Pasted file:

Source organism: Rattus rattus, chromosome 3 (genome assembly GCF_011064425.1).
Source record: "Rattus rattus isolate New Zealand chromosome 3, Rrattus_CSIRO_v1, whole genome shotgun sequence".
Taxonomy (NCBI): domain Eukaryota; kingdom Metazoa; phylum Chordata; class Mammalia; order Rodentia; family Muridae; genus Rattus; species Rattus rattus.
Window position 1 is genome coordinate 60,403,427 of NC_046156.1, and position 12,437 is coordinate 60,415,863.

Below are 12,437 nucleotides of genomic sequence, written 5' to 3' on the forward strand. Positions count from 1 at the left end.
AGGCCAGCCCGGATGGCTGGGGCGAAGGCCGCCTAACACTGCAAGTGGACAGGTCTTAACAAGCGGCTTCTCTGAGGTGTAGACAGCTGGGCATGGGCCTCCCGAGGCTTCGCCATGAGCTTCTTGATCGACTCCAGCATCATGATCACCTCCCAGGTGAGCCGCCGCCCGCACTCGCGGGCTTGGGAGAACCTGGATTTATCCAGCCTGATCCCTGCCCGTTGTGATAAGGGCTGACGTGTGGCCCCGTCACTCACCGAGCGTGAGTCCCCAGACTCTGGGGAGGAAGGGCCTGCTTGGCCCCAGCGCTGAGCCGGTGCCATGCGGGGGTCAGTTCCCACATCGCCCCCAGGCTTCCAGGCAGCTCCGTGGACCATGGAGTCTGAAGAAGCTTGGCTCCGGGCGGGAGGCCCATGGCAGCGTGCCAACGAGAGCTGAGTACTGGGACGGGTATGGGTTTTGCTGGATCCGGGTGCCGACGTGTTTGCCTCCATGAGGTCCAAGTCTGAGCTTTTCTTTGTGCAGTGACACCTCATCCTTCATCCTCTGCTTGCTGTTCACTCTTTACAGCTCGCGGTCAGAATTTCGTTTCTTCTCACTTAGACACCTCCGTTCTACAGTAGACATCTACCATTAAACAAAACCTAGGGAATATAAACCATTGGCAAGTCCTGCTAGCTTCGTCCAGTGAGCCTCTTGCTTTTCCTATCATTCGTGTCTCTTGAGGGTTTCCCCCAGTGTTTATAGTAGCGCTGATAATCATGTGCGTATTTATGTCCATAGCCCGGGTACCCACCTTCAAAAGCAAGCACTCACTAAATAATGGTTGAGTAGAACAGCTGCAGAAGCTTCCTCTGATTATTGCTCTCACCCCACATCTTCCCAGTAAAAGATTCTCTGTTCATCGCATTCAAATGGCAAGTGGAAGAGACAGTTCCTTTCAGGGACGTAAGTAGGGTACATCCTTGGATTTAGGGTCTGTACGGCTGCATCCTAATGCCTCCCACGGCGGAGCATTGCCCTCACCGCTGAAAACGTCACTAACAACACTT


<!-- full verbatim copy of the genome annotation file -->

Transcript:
Source organism: Rattus rattus, chromosome 3 (genome assembly GCF_011064425.1).
Source record: "Rattus rattus isolate New Zealand chromosome 3, Rrattus_CSIRO_v1, whole genome shotgun sequence".
Taxonomy (NCBI): domain Eukaryota; kingdom Metazoa; phylum Chordata; class Mammalia; order Rodentia; family Muridae; genus Rattus; species Rattus rattus.
Window position 1 is genome coordinate 60,403,427 of NC_046156.1, and position 12,437 is coordinate 60,415,863.

Below are 12,437 nucleotides of genomic sequence, written 5' to 3' on the forward strand. Positions count from 1 at the left end.
AGGCCAGCCCGGATGGCTGGGGCGAAGGCCGCCTAACACTGCAAGTGGACAGGTCTTAACAAGCGGCTTCTCTGAGGTGTAGACAGCTGGGCATGGGCCTCCCGAGGCTTCGCCATGAGCTTCTTGATCGACTCCAGCATCATGATCACCTCCCAGGTGAGCCGCCGCCCGCACTCGCGGGCTTGGGAGAACCTGGATTTATCCAGCCTGATCCCTGCCCGTTGTGATAAGGGCTGACGTGTGGCCCCGTCACTCACCGAGCGTGAGTCCCCAGACTCTGGGGAGGAAGGGCCTGCTTGGCCCCAGCGCTGAGCCGGTGCCATGCGGGGGTCAGTTCCCACATCGCCCCCAGGCTTCCAGGCAGCTCCGTGGACCATGGAGTCTGAAGAAGCTTGGCTCCGGGCGGGAGGCCCATGGCAGCGTGCCAACGAGAGCTGAGTACTGGGACGGGTATGGGTTTTGCTGGATCCGGGTGCCGACGTGTTTGCCTCCATGAGGTCCAAGTCTGAGCTTTTCTTTGTGCAGTGACACCTCATCCTTCATCCTCTGCTTGCTGTTCACTCTTTACAGCTCGCGGTCAGAATTTCGTTTCTTCTCACTTAGACACCTCCGTTCTACAGTAGACATCTACCATTAAACAAAACCTAGGGAATATAAACCATTGGCAAGTCCTGCTAGCTTCGTCCAGTGAGCCTCTTGCTTTTCCTATCATTCGTGTCTCTTGAGGGTTTCCCCCAGTGTTTATAGTAGCGCTGATAATCATGTGCGTATTTATGTCCATAGCCCGGGTACCCACCTTCAAAAGCAAGCACTCACTAAATAATGGTTGAGTAGAACAGCTGCAGAAGCTTCCTCTGATTATTGCTCTCACCCCACATCTTCCCAGTAAAAGATTCTCTGTTCATCGCATTCAAATGGCAAGTGGAAGAGACAGTTCCTTTCAGGGACGTAAGTAGGGTACATCCTTGGATTTAGGGTCTGTACGGCTGCATCCTAATGCCTCCCACGGCGGAGCATTGCCCTCACCGCTGAAAACGTCACTAACAACACTT